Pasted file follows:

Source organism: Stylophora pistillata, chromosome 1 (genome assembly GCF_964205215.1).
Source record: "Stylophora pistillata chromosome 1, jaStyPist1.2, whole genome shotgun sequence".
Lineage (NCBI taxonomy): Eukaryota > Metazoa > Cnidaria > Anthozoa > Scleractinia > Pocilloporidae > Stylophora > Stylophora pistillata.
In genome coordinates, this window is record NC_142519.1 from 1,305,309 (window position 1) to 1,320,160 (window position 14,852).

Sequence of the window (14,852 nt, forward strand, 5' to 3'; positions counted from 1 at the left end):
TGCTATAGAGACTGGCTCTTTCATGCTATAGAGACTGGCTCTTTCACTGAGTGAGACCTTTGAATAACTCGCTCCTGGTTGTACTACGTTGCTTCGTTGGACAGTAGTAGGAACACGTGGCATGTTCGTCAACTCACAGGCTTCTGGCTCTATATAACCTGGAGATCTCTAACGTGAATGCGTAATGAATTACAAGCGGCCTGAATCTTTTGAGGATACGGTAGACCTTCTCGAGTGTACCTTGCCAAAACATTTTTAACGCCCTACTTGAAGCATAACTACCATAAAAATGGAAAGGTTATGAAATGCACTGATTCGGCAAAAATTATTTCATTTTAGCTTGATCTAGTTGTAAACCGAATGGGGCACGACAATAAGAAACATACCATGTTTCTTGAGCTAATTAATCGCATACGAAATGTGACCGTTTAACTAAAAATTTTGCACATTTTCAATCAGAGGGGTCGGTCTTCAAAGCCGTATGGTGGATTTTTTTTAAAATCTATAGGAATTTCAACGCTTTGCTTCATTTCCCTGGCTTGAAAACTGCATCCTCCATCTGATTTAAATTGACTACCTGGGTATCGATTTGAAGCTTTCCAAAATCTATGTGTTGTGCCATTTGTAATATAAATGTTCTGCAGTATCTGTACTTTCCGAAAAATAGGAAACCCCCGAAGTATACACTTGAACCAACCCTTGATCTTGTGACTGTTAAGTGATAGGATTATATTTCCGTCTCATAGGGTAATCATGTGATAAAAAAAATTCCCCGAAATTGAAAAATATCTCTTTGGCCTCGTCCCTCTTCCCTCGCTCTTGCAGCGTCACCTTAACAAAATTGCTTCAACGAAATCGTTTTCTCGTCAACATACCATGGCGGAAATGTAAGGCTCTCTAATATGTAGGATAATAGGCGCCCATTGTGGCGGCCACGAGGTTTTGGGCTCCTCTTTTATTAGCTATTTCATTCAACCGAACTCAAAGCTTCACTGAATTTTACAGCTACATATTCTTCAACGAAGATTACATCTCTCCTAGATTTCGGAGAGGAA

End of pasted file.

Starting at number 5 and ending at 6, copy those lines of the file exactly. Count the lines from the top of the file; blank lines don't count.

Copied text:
Sequence of the window (14,852 nt, forward strand, 5' to 3'; positions counted from 1 at the left end):
TGCTATAGAGACTGGCTCTTTCATGCTATAGAGACTGGCTCTTTCACTGAGTGAGACCTTTGAATAACTCGCTCCTGGTTGTACTACGTTGCTTCGTTGGACAGTAGTAGGAACACGTGGCATGTTCGTCAACTCACAGGCTTCTGGCTCTATATAACCTGGAGATCTCTAACGTGAATGCGTAATGAATTACAAGCGGCCTGAATCTTTTGAGGATACGGTAGACCTTCTCGAGTGTACCTTGCCAAAACATTTTTAACGCCCTACTTGAAGCATAACTACCATAAAAATGGAAAGGTTATGAAATGCACTGATTCGGCAAAAATTATTTCATTTTAGCTTGATCTAGTTGTAAACCGAATGGGGCACGACAATAAGAAACATACCATGTTTCTTGAGCTAATTAATCGCATACGAAATGTGACCGTTTAACTAAAAATTTTGCACATTTTCAATCAGAGGGGTCGGTCTTCAAAGCCGTATGGTGGATTTTTTTTAAAATCTATAGGAATTTCAACGCTTTGCTTCATTTCCCTGGCTTGAAAACTGCATCCTCCATCTGATTTAAATTGACTACCTGGGTATCGATTTGAAGCTTTCCAAAATCTATGTGTTGTGCCATTTGTAATATAAATGTTCTGCAGTATCTGTACTTTCCGAAAAATAGGAAACCCCCGAAGTATACACTTGAACCAACCCTTGATCTTGTGACTGTTAAGTGATAGGATTATATTTCCGTCTCATAGGGTAATCATGTGATAAAAAAAATTCCCCGAAATTGAAAAATATCTCTTTGGCCTCGTCCCTCTTCCCTCGCTCTTGCAGCGTCACCTTAACAAAATTGCTTCAACGAAATCGTTTTCTCGTCAACATACCATGGCGGAAATGTAAGGCTCTCTAATATGTAGGATAATAGGCGCCCATTGTGGCGGCCACGAGGTTTTGGGCTCCTCTTTTATTAGCTATTTCATTCAACCGAACTCAAAGCTTCACTGAATTTTACAGCTACATATTCTTCAACGAAGATTACATCTCTCCTAGATTTCGGAGAGGAA